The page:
Where do I start?

When looking to get into karting there are two important questions you need to answer:

  • Do you want to compete or are you just looking to practice (social karting)?
  • What age group are you in and then what class will best suit you?

Once you’ve answered these two questions you’ll know what type of licence you’ll need and be able to begin narrowing down your search for right kart.

The information below will help you answer these questions as well as provide a basic introduction to the sport of karting.

Competition or Practice?

While a major focus of the club is on competition we understand not everyone is looking to race so we also offer practice only memberships (also known as Social or E Grade). This allows you full access to the track as well as the ability to compete at one club day per year in case you ever want to dip your toe in the water and see what racing is all about.

A competition licence and membership allow you to race at Karting Australia sanctioned events Australia wide. There are several different levels of competition:

  • Club Day’s – Held on the last Saturday or Sunday of each month (Feb-Nov).
  • Open Meetings/Series – Held at tracks around the state on most weekends of the year as stand-alone meetings or as part of a series.
  • State Championships – Held in each state at various times of the year as a single event or a multi-round series depending on the state.
  • National Championships – The Australian Kart Championship and the Rotax Pro Tour are the two national championships run in Australia. Both are multi-round series held on the east coast of Australia.

The ten club day’s each year form Oakleigh’s Club Championship. As we are one of only two tracks in Victoria with track lights we run half of our club days on a Saturday starting in the afternoon and running into the evening under lights. The other half are run on Sunday’s starting in the morning and running until mid-afternoon. We also hold two Open Meetings each year as well as hosting the Victorian State Championship meeting every four years.

What class am I in?

Classes are broken up by different age, weight and engine types. There are many different classes offered by Karting Australia but we will only cover the entry level classes offered in Victoria and raced at Oakleigh.

Please note that even if you decide you just want to practice you must comply with the rules for a class appropriate to your age group and licence grade. Practice licence holders with no recognised prior experience are limited to beginner classes with restrictor plates fitted when required.

Cadets – 6-12yrs

Cadets are split into two classes, Cadet 9 and Cadet 12.

Cadet 9 is open to drivers from the date of their 6th birthday until the date of their 10th birthday. Drivers may not compete until the date of their 7th birthday they can practice only.

Cadet 12 is open to drivers from the year of their 9th birthday until the date of their 13th birthday.

Cadets all use the Vortex Mini ROK engine but for Cadet 9 a restrictor plate is fitted to the exhaust to lower the power of the engine.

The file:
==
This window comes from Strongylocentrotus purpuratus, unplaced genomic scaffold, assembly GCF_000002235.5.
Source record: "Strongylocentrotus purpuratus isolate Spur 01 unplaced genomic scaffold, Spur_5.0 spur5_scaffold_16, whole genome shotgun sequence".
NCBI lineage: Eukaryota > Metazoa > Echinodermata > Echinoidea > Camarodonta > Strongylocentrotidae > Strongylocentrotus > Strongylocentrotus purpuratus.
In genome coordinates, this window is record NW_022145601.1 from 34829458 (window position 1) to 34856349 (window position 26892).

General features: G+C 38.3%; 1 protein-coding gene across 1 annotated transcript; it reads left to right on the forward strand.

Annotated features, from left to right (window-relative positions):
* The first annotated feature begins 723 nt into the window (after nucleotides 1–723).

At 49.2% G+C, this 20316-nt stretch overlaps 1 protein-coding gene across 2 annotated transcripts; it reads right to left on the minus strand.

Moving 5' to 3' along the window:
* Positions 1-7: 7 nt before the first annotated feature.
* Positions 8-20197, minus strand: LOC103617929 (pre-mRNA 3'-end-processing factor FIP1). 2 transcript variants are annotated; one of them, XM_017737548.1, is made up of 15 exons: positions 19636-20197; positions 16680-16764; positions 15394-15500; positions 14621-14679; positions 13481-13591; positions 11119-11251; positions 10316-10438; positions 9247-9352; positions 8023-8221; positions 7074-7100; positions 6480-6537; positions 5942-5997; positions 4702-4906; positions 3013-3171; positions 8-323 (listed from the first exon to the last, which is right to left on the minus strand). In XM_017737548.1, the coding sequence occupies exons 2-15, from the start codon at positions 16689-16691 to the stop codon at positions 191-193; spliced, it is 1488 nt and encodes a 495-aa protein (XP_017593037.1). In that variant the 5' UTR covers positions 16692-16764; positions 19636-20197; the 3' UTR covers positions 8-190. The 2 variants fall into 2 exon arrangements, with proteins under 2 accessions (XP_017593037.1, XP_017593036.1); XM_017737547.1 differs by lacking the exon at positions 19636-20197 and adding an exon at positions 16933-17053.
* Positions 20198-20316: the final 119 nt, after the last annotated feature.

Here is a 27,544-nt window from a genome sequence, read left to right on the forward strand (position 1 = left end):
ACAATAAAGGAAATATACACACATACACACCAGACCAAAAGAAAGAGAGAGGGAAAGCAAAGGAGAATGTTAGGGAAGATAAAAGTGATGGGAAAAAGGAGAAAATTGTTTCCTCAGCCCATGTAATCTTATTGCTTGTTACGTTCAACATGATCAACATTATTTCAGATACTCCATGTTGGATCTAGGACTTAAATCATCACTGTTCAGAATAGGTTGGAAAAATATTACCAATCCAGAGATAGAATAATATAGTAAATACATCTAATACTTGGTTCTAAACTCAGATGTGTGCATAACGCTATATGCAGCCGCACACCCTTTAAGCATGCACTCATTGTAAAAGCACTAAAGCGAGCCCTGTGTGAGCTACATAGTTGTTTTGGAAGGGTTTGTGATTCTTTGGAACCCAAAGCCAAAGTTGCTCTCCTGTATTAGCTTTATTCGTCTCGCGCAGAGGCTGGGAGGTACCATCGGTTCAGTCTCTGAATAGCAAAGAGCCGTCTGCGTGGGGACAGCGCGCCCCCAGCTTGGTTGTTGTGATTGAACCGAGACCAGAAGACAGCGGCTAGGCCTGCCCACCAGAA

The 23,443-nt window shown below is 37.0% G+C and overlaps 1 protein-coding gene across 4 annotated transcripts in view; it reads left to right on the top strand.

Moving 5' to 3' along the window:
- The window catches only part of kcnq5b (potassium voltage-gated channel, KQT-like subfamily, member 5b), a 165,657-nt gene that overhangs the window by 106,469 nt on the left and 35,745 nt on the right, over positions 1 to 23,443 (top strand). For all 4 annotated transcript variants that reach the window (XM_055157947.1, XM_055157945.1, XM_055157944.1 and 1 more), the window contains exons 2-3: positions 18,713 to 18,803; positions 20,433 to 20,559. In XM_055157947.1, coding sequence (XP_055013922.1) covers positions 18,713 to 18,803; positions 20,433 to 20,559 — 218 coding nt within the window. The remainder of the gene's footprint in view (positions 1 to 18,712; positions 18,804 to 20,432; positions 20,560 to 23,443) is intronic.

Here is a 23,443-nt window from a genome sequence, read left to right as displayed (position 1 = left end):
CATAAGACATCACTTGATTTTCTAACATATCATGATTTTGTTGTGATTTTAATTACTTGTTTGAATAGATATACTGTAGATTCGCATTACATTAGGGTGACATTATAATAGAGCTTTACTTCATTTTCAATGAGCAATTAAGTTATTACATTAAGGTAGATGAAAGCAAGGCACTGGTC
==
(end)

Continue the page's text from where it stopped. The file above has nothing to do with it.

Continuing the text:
While no longer competitive for racing the older Comer SW80 (Cadet 9) and Yamaha KT100J (Cadet 9 & 12) are both still eligible to be used at club days and are a popular choice for social karters or people looking for a cheaper engine to practice with before making the step up to racing and purchasing the Mini ROK.

Regardless of the brand of Go Kart you purchase all Cadet karts come in two sizes, 900mm and 950mm long. The size of the kart you need will come down to the height of each child but as a general rule most people do not need to upgrade to a 950mm kart until some point in Cadet 12.

Juniors – 11-16yrs

There are many different Junior classes but beginners must start out in KA4 Junior. KA4 Junior is split into two weight divisions, Light and Heavy and is open to drivers from the year of their 12th birthday to the date of their 16th birthday.

Your weight is the combined weight of the kart and driver at the end of a race. For drivers that are below the minimum weight for KA4 Junior Light or who are close to the weight for KA4 Junior Heavy you can attach lead ballast to the kart to meet the required weight.

KA4 Junior uses the IAME KA100 engine with a restrictor plate fitted to the exhaust to lower the power of the engine.

There are many different go karts for juniors and even more options for things like axle size etc., some taller or heavier drivers may even choose to run a full size adult kart. We would strongly suggest talking to one of our local kart shops to make sure you purchase the correct kart for you.

Seniors – 15 and Over

There are three classes available for Seniors to start out in, KA3 Senior, TaG 125 Restricted and 4SS Senior. In Victoria TaG 125 Restricted is also known as Victorian Combined, this class allows TaG 125 engines and KA100 engines to be used in the same class.

While KA3 Senior is an option, it is one rarely taken by beginners and we will focus on Victorian Combined and 4SS Senior.

  • Victorian Combined

Victorian Combined is split into three weight divisions, Light, Medium and Heavy as well as a single division called Masters for drivers over 40. Your weight is the combined weight of the kart and driver at the end of a race. For drivers that are below the minimum weight for Victorian Combined Light or who are close to the weight for Victorian Combined Medium or Heavy you can attach lead ballast to the kart to meet the required weight.

There are a variety of 125cc engines eligible to be used but by far the most popular at Oakleigh is the IAME X30 followed by the Rotax 125 Max/Evo Max.

  • 4SS

4SS is a new class using 4 stroke engines and is a great entry level class. The engines are cheap, low maintenance and can be attached to nearly any kart frame with a few minor modifications.